Vodka bootlegger is jailed

15 February, 2013

A West Midlands man has been jailed for 12 months for his part in a fake vodka-making operation in Birmingham city centre.

Michael Woodcock, of Greswold Street, West Bromwich, pleaded guilty to fraudulent evasion of duty.

The illegal distillery, in Brewery Street, was raided by HM Revenue & Customs officers in July 2011, just days after an explosion at an illicit vodka plant in Boston, Lincolnshire, killed five people.

The Birmingham haul included 2,500 litres of vodka branded Arctic Ice, bulk liquid containers of industrial alcohol, 67,500 bottle tops, 8,400 empty 70cl bottles and a labelling machine.

Seizures of Arctic Ice were subsequently made from independent stores in Birmingham, Hereford, Shropshire, Staffordshire and Worcester.

Two other men were each sentenced to four months in prison, suspended for 12 months, and ordered to do 200 hours unpaid work: Gavin Berrow, of Amblecote Road, Brierly Hill and Alex Rollason, of Halesowen Road, Cradley Heath.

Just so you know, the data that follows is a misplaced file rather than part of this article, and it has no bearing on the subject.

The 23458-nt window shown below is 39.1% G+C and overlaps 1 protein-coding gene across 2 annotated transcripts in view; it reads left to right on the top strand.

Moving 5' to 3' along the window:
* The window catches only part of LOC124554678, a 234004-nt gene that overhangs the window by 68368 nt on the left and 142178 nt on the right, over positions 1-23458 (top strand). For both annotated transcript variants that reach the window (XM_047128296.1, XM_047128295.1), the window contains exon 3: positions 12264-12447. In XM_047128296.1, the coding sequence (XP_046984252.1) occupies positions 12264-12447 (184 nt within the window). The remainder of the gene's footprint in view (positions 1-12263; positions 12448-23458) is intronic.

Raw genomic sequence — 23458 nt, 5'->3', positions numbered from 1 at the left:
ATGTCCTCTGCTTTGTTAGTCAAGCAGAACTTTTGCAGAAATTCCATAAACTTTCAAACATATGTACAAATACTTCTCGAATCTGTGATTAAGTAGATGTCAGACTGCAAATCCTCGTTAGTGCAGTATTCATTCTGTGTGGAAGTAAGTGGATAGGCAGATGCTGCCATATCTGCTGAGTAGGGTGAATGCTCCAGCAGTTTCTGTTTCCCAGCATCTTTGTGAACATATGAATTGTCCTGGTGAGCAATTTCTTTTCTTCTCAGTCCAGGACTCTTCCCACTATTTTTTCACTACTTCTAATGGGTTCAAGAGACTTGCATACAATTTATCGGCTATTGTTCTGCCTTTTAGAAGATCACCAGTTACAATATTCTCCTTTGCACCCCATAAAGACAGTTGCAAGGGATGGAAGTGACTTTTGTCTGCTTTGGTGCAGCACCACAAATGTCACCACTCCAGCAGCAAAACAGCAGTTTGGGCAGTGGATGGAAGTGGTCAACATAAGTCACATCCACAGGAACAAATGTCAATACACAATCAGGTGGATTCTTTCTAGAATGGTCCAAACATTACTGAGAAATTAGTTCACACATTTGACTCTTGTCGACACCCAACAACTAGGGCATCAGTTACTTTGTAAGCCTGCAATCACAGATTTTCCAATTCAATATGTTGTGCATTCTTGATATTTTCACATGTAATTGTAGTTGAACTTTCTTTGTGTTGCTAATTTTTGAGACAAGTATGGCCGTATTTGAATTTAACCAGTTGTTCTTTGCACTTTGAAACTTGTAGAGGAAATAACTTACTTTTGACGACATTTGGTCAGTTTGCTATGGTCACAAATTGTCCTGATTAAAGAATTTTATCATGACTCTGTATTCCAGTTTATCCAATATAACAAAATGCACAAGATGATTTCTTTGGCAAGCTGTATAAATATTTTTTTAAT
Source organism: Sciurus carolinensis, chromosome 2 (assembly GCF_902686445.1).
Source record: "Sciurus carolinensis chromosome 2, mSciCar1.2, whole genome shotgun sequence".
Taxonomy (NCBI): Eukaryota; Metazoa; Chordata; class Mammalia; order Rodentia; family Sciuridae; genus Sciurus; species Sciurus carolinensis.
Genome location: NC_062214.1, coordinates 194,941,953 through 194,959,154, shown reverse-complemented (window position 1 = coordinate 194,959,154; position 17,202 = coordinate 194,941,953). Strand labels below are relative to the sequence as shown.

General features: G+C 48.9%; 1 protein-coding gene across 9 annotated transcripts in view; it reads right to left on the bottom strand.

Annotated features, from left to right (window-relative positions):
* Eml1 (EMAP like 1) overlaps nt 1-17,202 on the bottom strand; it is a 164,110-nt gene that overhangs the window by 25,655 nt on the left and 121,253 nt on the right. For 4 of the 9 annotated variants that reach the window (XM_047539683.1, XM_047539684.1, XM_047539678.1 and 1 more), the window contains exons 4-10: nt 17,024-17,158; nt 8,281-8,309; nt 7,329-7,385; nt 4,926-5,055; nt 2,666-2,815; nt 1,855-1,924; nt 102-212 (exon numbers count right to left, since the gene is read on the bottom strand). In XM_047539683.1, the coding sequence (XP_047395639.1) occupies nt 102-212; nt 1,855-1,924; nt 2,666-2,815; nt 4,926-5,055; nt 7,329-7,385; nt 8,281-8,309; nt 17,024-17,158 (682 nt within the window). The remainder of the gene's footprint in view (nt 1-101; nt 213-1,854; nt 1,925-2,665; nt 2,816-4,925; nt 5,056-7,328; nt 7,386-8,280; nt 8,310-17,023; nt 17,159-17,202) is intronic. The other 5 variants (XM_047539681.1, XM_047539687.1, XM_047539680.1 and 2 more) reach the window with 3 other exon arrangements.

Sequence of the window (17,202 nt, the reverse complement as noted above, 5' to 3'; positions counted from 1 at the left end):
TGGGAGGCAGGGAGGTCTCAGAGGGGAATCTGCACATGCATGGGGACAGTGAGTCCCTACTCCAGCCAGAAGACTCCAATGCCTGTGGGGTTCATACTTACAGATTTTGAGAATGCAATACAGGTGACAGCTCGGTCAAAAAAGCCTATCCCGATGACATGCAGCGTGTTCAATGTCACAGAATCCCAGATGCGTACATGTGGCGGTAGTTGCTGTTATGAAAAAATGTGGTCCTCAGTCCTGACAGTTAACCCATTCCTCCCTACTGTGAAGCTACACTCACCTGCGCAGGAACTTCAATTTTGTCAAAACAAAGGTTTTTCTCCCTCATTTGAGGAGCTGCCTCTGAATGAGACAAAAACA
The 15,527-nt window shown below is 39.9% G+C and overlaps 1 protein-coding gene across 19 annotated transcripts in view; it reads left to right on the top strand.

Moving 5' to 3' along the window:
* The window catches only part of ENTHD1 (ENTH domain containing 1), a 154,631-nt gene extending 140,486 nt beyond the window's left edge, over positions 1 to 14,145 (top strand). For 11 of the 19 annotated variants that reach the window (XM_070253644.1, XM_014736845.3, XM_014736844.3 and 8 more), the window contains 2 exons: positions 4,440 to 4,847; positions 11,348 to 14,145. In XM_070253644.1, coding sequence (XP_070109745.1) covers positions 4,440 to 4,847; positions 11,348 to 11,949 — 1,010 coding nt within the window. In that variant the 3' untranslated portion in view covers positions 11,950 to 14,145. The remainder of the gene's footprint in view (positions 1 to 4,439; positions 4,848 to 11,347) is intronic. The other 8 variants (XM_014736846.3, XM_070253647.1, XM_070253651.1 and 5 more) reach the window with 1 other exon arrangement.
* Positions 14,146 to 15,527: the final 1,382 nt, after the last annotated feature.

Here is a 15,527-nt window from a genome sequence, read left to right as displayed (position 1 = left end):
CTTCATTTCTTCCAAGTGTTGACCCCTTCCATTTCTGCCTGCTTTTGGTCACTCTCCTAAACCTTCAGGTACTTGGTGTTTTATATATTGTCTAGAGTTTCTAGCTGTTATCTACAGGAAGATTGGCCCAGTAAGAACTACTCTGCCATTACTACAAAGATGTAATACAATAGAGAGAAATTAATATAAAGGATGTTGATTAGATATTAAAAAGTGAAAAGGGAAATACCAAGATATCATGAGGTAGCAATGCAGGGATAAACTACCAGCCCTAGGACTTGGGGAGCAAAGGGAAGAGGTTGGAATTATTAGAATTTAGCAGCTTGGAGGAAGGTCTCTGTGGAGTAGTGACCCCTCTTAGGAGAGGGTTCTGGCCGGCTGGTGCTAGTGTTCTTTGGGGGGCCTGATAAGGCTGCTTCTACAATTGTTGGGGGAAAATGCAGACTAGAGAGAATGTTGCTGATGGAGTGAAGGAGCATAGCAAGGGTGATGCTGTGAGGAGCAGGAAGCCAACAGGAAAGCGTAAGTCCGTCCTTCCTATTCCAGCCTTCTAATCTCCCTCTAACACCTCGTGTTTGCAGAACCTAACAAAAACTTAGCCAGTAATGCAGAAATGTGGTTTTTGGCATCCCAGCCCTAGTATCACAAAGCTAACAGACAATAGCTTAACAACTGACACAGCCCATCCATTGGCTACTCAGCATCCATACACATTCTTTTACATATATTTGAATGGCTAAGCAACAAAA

Adrian Farley, assistant director of criminal investigation for HMRC, said the haul had “the potential of costing the UK taxpayer £500,000 in lost revenue”.

In a separate prosecution, an Oxford convenience store was fined after bot- tles of Arctic Ice were on sale with levels of chemicals that could have led to heart problems and brain damage, according to Oxfordshire trading standards.

The company, Iffley, of Iffley Road, was fined £4,000 for stocking unsafe vodka and failing to identify the supplier. Director Mohammed Uddin and company secretary Mohammed Kadir were each fined £2,000.

Meanwhile, Cardiff trading standards officers have warned of a fake batch of Selekt Imperial vodka on sale in the area. The rogue supplies contain high levels of chemicals found in de-icer and cleaning fluids.




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Looking back to look forward

Wine is a liquid time capsule. Drinking older vintages not only recalls the weather conditions and winemaking styles of the past, it encourages us to reflect upon our own histories. Such reminiscence often inclines towards romanticised nostalgia. Especially after the second bottle. But looking back is a great way of learning about the future.

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